Macfadden's Pizza Today
For B2B publishers, however, the situation is completely different.

In the B2B world, a publisher launching a magazine starts with a list of those in the industry. They then begin sending out magazines to those desired readers free of charge, and then begin to qualify them – the process of having a reader give them information that confirms that they are a desired reader. The big three questions asked of the reader to qualify them are "are you part of this industry?," "are you in a position of authority?" and "do you want to receive this magazine (which is free, by the way)?"

The process of qualifying readers is a major expense for many publishers. The old fashioned way of doing this was through the reader response card. Thousands of cards would be stitched into magazines or mailed out to readers.

Today, most B2Bs depend on telemarketing firms to do the job.

It is expensive and many publishers have decided to cut back on their qualification process. Many have dropped their BPA audits even though the cost of the actual audits is modest – it's the cost of qualifying readers that is the major expense.

B2B's need qualified readers in order to attract advertising. If a trade magazine has 70,000 readers they can then price their ads at a certain level and tell prospective advertisers that they will be reaching a desired audience. If the competition has less readers then chances are they will the first buy. If more, than the battle is over which magazine has more readers that are relevant to the advertiser, who has more qualified readers. If the B2B comes up short, they often receive a smaller ad schedule, if any schedule at all.

But the tablet platform doesn't fit well into this world of publishing. It too much resembles the consumer world.

Visit any physical newsstand with a good amount of magazines available. How many of these titles are B2B magazines? Generally few or none. The reason is that the newsstand model is too random. What are the chances that the owner of a pizza shop will stop by the newsstand and see Pizza Today? Slim. It is better if the publisher already knows who they want to read the magazine and sends the title directly to the desired reader.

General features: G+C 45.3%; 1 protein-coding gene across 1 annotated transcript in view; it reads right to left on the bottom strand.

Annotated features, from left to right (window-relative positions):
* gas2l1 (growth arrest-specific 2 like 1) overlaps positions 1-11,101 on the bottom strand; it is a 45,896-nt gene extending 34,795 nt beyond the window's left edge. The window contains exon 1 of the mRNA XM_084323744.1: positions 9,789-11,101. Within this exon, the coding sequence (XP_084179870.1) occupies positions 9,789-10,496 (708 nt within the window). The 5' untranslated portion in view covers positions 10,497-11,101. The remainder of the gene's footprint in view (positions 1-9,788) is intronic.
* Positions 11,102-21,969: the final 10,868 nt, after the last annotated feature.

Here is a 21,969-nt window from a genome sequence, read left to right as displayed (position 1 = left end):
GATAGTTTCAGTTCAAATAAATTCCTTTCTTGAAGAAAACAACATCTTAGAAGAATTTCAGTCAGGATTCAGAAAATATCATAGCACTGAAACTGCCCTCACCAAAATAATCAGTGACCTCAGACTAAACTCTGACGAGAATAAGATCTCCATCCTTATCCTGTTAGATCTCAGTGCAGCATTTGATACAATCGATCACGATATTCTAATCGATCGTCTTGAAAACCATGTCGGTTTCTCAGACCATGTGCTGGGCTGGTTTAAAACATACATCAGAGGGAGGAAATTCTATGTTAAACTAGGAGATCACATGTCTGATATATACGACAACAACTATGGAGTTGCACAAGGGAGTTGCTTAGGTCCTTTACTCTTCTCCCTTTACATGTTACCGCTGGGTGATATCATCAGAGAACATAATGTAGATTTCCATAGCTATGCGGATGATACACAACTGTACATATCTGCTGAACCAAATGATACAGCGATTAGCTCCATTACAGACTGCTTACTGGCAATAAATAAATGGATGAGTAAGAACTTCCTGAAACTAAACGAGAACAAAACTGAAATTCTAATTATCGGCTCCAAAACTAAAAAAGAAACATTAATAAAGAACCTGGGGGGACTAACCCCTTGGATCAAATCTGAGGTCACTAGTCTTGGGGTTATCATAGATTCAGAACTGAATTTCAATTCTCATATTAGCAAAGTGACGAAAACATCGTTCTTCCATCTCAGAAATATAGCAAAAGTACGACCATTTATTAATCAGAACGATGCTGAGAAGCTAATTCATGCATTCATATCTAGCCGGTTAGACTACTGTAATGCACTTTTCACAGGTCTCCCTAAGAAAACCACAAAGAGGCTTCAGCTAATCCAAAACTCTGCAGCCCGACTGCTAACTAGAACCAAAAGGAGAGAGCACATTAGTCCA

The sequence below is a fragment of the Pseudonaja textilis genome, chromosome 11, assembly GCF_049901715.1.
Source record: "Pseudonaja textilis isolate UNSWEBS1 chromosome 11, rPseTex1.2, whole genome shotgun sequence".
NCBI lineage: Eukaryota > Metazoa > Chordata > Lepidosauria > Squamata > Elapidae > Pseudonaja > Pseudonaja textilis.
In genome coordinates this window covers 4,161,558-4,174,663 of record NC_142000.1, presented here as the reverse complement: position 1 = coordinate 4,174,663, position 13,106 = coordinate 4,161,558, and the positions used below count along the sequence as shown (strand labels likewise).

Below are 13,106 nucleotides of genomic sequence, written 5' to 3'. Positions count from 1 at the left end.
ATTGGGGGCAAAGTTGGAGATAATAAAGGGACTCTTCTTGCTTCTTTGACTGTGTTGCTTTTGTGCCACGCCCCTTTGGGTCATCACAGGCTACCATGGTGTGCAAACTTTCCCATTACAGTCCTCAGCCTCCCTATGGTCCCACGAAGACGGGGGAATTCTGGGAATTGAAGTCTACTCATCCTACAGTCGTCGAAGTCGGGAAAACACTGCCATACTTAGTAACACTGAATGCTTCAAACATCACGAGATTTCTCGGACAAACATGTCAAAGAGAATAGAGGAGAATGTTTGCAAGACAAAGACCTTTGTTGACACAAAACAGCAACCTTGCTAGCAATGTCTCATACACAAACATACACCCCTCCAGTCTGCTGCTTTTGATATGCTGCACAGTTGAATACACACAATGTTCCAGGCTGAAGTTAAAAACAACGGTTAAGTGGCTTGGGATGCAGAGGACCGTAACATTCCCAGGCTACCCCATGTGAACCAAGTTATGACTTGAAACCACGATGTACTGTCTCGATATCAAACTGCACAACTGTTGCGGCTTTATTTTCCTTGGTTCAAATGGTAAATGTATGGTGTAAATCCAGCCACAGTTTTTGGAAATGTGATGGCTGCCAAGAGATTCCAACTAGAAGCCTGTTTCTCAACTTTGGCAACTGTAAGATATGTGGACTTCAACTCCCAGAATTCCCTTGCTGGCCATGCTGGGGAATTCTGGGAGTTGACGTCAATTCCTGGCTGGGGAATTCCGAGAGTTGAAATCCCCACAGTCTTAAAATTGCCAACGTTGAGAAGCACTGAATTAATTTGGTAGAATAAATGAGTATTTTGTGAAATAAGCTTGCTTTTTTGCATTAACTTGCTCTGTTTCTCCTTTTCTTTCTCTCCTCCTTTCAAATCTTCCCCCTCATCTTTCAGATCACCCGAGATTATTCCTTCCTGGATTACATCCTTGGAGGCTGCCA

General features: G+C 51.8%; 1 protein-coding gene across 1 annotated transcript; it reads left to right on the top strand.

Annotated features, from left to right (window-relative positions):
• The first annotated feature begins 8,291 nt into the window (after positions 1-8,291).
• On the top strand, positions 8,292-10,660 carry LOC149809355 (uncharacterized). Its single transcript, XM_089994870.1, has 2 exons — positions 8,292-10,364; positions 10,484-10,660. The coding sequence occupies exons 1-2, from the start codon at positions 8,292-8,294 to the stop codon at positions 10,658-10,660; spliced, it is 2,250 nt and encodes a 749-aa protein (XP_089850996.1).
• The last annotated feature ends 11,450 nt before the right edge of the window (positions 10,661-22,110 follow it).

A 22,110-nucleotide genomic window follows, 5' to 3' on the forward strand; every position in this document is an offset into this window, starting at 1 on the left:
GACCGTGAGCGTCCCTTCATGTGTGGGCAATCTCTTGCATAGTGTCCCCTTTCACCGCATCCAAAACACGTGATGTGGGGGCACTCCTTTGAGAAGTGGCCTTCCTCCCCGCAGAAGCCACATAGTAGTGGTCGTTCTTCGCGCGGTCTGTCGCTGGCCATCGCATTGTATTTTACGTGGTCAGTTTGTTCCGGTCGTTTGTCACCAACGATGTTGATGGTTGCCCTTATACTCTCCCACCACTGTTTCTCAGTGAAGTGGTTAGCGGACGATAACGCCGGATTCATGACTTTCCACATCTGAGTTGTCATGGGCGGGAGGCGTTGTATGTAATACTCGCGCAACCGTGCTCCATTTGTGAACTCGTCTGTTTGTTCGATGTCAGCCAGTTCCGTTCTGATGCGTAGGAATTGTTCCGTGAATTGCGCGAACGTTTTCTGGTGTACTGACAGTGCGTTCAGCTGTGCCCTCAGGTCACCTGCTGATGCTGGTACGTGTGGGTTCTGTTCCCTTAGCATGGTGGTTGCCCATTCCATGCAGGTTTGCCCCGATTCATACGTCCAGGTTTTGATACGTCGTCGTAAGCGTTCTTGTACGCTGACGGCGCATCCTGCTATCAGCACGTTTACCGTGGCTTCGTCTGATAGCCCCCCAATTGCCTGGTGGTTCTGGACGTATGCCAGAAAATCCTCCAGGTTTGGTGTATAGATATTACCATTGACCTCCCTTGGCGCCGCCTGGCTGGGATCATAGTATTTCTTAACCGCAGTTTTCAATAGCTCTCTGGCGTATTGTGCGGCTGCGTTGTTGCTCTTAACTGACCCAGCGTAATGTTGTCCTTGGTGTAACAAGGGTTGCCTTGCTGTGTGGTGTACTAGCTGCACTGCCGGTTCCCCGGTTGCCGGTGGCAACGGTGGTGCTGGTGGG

Whittier Daily News gets its first tablet edition as Digital First Media rushes out similar apps across its titles

There are many reasons, I suppose, why media observers like to compare the newspaper industry to the Titanic. The image of "rearranging the chairs on the deck of the Titanic" is pretty apt when you see the moves many newspaper executives make.

For me, it's the image of the giant ship slowly but surely making its way towards that iceberg. You can see it, they can see it, but sounding the alarm can't seem to make the ship change course.

In the case of Digital First Media, what is added to the scene are the media consultants, a group of high profile media gurus who are so sure that building newsroom cafés and reshuffling the reporting staffs (while eliminating many of the actual positions) is somehow a creative solution to declining revenues and reader migration to digital platforms. The irony has always been that Digital First is easily the most digitally backward of the newspaper media properties out there.

Recently the company decided to move all of their newspaper properties onto the same tablet publishing solution. The move is similar to what one hears about AOL's Patch: a top down approach that makes all the properties look and act in a similar fashion at a time when experimentation across the portfolio is most needed.

In this case, the Digital First properties are adopting the same iPad strategy: an outsourced app that has no revenue model and that is simply a reformatted version of the newspaper's outdated looking websites.
The apps, built by Spreed, mimic the Flipboard look, the very fashion forward way to arrange boxes on a tablet display.

The latest of these Spreed-built iPad apps was released late yesterday for the Whittier Daily News. As someone who used to live in Southern California, Whittier is famous for 1987 earthquake that was centered there.